- A credit score refers to one’s suitability for receiving financial credit and is an indication of how financially responsible a person is
- Credit scores take into account your level of debt or if you have any unpaid bills
- It is a way for lenders to determine how much of a risk a borrower is
Your credit score is the number that indicates your creditworthiness. In the United States, credit scores represent the extent to which a person is suitable to receive financial credit and how likely they are to repay their debts. Banks, credit card companies and other lenders use credit scores to decide who is at risk of defaulting and who will be able to afford their repayments.
How Is A Credit Score Calculated?
A credit score reports the history of how you’ve paid your bills, how much credit you have and other financial circumstances in a three-digit number. Using the credit score, lenders can predict with some accuracy how likely the borrower is to repay a loan and make payments on time. To understand your credit score and how to improve it, you’ll need to know how it’s calculated. The number ranges from 300 to 850 and takes into account several factors.
Your credit score can give a lender a representation of your financial history and current circumstances. All loans, credit cards, and mortgage accounts that are open, as well as their start date and loan amounts, are included in the calculation of your credit score. Previous enquiry searches and footprints may also be included. Importantly, the score will weigh in any history of missed repayments or debt, including bankruptcy and CCJs.
A bad credit score rating is typically between 300-629
How Important Is My Credit Score?
Your credit score could affect you getting a mortgage for a house or dream car and determine whether you are accepted for a loan including payday loans, short term loans and also credit cards. Lenders will take your credit score in to account and perform a credit check when you submit a loan enquiry. This is an essential part of the loan request process, helping the lender work out whether you will be able to afford the loan repayments.
By evaluating your credit score and assessing your financial history, a lender can better view whether to approve your loan request. This does not mean that you will be denied a loan if you have a poor credit score. Pheabs is willing to consider loan requests with a range of credit histories. This means that you may be able to find a loan with Pheabs even if a bank has already turned you down.
How Is A Credit Check Carried Out?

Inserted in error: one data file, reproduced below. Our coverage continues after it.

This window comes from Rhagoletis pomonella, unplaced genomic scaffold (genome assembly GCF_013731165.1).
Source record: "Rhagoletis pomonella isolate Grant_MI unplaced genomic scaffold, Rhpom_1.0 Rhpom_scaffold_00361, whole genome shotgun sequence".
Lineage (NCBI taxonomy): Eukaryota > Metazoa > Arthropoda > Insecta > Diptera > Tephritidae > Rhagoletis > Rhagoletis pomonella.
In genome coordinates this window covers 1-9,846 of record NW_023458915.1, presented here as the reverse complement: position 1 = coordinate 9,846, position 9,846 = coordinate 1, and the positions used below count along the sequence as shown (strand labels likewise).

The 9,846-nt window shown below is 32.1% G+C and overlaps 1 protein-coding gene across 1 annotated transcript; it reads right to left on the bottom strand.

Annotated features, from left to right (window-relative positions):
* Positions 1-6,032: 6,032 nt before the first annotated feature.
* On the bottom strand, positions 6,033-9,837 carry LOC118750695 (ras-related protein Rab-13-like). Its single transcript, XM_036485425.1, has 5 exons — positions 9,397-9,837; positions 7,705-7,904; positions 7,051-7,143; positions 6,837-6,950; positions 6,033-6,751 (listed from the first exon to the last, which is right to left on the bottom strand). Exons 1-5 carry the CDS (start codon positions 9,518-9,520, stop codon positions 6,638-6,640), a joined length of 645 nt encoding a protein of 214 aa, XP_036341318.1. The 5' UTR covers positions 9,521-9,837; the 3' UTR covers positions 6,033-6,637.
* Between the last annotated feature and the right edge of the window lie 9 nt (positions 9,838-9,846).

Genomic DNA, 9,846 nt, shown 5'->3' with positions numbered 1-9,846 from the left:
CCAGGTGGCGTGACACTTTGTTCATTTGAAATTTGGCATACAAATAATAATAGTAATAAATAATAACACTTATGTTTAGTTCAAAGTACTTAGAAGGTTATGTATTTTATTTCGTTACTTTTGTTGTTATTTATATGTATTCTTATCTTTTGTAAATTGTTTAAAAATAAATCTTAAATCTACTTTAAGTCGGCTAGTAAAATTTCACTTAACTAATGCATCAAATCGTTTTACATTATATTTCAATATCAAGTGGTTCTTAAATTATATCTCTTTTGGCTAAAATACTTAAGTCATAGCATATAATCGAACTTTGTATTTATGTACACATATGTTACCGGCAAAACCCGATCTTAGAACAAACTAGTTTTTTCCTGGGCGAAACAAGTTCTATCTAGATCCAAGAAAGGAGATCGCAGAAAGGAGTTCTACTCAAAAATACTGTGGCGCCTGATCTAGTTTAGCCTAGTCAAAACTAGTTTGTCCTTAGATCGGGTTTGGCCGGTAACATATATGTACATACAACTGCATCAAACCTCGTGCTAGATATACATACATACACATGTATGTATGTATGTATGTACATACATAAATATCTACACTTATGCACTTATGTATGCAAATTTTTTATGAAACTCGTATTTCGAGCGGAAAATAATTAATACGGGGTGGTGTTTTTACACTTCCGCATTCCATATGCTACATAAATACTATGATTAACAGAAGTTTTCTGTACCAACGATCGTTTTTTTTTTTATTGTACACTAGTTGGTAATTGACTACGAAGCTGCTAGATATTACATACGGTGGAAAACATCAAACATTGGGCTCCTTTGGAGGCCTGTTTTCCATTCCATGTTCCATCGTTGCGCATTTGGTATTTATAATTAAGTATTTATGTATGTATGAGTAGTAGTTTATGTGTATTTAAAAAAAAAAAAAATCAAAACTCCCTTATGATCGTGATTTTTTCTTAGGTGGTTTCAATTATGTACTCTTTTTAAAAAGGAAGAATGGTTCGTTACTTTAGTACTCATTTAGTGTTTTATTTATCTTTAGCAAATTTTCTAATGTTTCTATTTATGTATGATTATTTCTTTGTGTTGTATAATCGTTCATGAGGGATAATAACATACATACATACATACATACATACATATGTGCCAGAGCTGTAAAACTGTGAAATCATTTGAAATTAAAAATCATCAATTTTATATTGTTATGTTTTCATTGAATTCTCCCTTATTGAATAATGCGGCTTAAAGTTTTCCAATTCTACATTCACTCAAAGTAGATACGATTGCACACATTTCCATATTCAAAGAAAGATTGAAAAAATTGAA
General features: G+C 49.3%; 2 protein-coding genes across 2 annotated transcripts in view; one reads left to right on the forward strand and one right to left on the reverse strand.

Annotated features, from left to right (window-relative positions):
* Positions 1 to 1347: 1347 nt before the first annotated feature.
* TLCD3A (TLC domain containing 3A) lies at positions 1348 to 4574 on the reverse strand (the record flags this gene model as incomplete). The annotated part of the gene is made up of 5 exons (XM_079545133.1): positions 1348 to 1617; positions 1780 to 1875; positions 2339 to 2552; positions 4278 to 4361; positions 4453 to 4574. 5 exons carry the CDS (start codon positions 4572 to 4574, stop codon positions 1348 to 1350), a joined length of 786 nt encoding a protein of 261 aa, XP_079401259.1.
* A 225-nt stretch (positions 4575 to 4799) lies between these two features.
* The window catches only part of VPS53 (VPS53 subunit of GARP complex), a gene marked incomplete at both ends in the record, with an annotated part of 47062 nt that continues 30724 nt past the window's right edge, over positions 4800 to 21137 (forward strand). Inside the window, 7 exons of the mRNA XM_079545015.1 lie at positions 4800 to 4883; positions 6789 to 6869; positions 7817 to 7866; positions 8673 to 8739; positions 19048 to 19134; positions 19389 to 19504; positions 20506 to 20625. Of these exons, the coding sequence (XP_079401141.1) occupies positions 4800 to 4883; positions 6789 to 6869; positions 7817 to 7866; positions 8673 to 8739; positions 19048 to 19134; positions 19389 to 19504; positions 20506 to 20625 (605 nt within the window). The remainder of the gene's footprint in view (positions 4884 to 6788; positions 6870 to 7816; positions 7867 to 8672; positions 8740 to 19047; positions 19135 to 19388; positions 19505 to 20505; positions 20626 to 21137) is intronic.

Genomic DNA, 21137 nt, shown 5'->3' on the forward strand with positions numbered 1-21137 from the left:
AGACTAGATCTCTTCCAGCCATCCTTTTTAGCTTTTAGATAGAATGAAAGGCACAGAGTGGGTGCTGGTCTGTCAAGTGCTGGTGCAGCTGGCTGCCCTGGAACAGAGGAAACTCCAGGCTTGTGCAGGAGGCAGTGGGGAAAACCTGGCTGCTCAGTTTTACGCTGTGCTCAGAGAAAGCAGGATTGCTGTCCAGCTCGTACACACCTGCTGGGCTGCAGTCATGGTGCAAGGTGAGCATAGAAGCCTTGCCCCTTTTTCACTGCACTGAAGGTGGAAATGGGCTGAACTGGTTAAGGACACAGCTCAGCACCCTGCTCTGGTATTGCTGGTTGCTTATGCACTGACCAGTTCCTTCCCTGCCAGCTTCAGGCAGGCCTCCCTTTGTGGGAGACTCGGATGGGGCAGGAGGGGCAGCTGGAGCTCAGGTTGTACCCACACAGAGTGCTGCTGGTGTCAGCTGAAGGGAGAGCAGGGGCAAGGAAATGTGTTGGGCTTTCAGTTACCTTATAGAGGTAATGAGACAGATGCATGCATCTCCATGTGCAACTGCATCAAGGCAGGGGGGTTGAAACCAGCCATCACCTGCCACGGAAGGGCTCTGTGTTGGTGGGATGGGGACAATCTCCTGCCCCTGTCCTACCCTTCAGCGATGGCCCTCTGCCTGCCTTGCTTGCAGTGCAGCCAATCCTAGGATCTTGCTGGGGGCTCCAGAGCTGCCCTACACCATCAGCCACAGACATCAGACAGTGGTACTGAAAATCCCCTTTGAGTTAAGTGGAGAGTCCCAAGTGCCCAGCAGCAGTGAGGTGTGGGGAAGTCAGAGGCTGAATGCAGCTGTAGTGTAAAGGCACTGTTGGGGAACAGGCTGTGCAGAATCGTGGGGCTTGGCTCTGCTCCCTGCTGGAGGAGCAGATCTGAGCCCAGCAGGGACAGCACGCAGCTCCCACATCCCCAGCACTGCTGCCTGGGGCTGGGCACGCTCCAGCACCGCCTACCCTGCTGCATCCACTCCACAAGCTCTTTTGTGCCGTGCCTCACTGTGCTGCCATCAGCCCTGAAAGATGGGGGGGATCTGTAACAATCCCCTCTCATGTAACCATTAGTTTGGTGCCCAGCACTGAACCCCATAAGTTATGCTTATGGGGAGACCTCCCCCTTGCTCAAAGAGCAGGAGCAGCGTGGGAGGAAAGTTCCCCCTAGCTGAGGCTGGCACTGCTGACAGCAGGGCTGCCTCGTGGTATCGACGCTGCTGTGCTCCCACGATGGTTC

A lender will ask your permission to access your financial information. They can then view your financial commitments and decide whether it looks like you can afford a loan. A lender can see your full name, date of birth, and electoral roll information, which confirms your current and previous addresses. A credit check gives the necessary financial information to your lender. The credit check is an automatic process, and you will not need to provide the information to the lender. Information can also be accessed on whether your identity has been used for fraud.
Will I Receive A Credit Check?
You will receive a credit check when you submit a form for any loan. It is an automatic part of the submission process and relates to everyone. In this way, lenders try to avoid the difficult circumstances that can occur when someone can’t afford to meet loan repayments.
What Defines a Good Credit Score?
Typically, a credit score of 700 or above is thought to be a ‘good’ credit score (taking into account a credit range of between 300 and 850). The average credit score is thought to fall between 600 and 750. A good credit score is an indication that you are reliable borrower. In general, a higher score conveys more confidence to lenders that you can meet the payments agreed in the repayment plan.
How Do I Know My Credit Score?
Regularly checking your credit score is a good habit to get into, whether or not you are applying for credit or loans. Checking your credit score does not affect your credit and, in fact, can even help improve your credit. Regularly keeping track of your credit score can alert you to potential risk factors such as errors or fraud. There are ways in which you can check your credit score with services such as the FICO website or Credit Karma. Many loan providers offer a credit check as part of their services.
What is a FICO?
A FICO Score is arguably the most widely-recognised and widely-used credit check service. Lenders use it as a metric to determine how likely you are to repay them. It is based on multiple factors including:
Payment History – whether you have paid past payments on time
Amounts owed – if you have any outstanding debt (both credit and loans)
Length of credit history – how long you have had credit
New credit – how often you apply for new credit and new accounts
Credit mix – the range of active credit products including installment loans, credit cards, finance company accounts, mortgage loans, payday loans, etc.
What is a Bad Credit Score?
A bad credit score is typically a score of 580 or lower (on a scale of 300 to 850). Bad credit indicates that borrowers have a history of unpaid bills, late payments or debt. Typically, a bad credit score can make it more difficult to obtain a credit card or a loan. However, some lenders have specific bad credit loans to make it easier for this borrower profile to obtain a loan.